Attracting 12 percent of global FDI and contributing 8 percent of global exports, ASEAN has a key role and significant interest in shaping that trajectory. As long-term beneficiaries of globalization, its member states will bear the effects of global supply chain restructuring, good or bad, and have a stake in preserving global trade and integration. For ASEAN, the long-term risks and threats of global economic fragmentation far outweigh its short-term opportunities. The restructuring of trade, production and investments away from China may represent some opportunities,

but this is likely to be uneven, benefiting only a few member states with specific characteristics, and be limited in scope and scale. Once set in motion, the same policies that divert trade and investments away from targeted countries at present may have indirect effects on ASEAN, as in the case of Vietnamese apparel and footwear exporters to the United States, or be imposed on ASEAN tomorrow, harming the region by way of a ricochet.

In a deglobalized world, flows of products, capital, technology and ideas, all contributing to raising output and productivity, will be constrained, leading potentially to competitive escalation. Already under pressure post-COVID, fiscal resilience may take a further toll due to more generous incentives chasing after fewer investment dollars.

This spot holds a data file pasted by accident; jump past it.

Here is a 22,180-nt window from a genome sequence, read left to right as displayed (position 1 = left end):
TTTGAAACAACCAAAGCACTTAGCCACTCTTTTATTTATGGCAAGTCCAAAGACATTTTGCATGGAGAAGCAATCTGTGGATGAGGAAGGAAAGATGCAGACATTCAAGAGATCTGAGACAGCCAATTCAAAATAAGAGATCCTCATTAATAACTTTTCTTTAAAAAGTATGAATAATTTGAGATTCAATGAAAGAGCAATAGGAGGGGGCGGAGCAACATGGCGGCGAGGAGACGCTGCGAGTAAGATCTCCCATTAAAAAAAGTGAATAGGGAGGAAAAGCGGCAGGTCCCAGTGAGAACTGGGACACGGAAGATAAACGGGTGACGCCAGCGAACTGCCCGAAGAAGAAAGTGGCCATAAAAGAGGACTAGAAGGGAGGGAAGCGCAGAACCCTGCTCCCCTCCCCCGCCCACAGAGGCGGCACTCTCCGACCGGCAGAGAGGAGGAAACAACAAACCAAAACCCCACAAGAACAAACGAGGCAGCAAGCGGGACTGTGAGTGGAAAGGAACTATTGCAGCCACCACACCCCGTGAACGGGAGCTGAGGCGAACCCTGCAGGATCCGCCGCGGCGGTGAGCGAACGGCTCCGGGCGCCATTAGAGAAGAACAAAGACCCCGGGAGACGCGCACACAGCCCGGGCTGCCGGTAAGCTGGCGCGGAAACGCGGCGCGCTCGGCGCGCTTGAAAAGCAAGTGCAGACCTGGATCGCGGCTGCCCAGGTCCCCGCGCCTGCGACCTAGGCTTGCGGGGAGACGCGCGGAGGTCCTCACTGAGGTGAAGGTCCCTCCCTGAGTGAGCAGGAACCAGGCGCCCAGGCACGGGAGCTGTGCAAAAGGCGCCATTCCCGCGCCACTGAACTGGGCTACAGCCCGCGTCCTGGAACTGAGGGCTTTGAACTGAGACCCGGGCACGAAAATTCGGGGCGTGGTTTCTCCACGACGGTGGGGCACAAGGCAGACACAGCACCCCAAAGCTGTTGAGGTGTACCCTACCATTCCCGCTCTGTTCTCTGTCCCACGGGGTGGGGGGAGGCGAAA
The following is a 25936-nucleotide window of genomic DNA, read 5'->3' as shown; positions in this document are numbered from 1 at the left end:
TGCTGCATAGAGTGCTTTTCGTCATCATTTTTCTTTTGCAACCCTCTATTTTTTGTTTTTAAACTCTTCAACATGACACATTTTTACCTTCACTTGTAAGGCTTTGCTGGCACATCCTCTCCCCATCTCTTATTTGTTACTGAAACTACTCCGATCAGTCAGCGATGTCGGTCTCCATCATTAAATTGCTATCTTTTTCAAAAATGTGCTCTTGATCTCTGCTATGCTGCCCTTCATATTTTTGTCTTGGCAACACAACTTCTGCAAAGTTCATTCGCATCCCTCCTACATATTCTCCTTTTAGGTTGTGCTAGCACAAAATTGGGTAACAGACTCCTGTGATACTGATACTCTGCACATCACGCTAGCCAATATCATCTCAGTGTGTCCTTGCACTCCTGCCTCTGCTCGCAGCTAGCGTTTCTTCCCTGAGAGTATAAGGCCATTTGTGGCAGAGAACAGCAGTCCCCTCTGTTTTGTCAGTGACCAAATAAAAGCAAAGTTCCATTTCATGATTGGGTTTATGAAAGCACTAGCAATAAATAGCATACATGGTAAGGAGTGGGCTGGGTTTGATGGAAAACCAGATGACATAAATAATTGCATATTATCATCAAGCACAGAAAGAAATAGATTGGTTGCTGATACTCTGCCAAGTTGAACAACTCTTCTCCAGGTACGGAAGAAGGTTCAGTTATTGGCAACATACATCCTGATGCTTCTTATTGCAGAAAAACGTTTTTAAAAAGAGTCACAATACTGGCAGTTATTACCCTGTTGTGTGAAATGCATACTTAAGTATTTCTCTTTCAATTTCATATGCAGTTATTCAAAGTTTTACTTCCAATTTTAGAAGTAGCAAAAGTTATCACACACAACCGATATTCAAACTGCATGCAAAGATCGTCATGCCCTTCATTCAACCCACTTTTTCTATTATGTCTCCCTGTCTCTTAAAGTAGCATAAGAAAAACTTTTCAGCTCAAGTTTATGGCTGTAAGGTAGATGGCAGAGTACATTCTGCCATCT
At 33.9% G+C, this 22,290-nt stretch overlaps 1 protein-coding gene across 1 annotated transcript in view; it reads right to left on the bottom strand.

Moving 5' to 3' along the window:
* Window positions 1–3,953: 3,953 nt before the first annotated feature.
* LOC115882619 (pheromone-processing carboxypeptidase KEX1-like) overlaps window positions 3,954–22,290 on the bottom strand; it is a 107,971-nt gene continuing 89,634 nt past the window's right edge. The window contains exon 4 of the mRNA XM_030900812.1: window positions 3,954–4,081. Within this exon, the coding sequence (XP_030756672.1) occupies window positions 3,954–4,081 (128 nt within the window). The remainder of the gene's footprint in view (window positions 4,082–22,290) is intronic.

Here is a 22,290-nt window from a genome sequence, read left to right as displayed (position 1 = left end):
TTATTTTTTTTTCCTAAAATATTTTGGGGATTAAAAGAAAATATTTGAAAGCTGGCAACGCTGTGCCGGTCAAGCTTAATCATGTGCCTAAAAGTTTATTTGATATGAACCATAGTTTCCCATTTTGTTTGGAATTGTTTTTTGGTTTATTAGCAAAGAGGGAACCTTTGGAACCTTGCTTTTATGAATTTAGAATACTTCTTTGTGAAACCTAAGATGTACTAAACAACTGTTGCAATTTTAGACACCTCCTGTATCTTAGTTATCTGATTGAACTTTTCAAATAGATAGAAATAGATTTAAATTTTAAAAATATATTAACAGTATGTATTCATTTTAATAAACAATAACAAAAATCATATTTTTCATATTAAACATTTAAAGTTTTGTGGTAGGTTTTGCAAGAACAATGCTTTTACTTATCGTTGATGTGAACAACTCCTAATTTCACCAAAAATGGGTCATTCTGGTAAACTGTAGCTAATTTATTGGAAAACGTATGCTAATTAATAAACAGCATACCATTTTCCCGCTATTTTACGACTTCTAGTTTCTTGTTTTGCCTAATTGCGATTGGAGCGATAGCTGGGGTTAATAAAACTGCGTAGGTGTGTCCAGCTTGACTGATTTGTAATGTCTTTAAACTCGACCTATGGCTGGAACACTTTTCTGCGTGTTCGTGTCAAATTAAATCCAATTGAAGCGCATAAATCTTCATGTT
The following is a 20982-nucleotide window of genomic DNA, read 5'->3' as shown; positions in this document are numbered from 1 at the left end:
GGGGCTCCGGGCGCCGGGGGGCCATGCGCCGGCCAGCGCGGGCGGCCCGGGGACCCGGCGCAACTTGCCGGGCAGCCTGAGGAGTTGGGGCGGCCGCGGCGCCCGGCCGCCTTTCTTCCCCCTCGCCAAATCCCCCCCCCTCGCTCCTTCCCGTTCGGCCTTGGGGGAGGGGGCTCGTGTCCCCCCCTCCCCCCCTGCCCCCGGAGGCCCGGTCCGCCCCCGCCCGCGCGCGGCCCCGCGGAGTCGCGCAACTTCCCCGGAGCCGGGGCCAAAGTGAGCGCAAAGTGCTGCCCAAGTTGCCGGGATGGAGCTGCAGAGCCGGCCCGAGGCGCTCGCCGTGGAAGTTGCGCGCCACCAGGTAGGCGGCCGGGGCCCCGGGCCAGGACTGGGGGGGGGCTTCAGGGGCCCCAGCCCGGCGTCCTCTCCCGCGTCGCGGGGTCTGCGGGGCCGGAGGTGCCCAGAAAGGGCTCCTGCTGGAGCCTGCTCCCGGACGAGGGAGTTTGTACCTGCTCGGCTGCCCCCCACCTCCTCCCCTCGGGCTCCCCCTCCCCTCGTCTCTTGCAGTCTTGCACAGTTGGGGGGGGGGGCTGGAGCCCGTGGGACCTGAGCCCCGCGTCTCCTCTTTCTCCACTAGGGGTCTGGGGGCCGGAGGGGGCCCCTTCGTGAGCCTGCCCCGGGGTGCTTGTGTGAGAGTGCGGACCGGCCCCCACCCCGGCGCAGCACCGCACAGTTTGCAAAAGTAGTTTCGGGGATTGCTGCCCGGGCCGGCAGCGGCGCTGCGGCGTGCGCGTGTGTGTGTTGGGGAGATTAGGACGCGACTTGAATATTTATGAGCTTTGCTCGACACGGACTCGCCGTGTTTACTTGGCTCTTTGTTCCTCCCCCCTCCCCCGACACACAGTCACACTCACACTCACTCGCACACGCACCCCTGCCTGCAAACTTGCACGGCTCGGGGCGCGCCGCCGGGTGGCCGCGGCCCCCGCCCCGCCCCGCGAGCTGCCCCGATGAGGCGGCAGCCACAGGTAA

Furthermore, market bifurcation and supply-chain decoupling, characterized by new, diverging standards, as well as preconditions including non-economic ones, will inadvertently undermine market access and supply-chain opportunities and participation. Less developed members will be at risk of lagging further behind.

Lastly, weakened multilateral rules and institutions will reduce the space for ASEAN countries to seek redress or influence future trajectories. The region and its individual members will be in a disadvantaged position dealing with the might when there is no viable alternative. This is the predicament faced not only by ASEAN but also other nations.

All these call for a proactive and unified ASEAN strategy toward global economic fragmentation.

It is vital that an ASEAN strategy to tackle global economic fragmentation is premised upon its collective interest. It starts and ends with the goal of safeguarding the effectiveness, hence relevance, of ASEAN as an integrated, coordinated platform that is greater than the sum of the parts.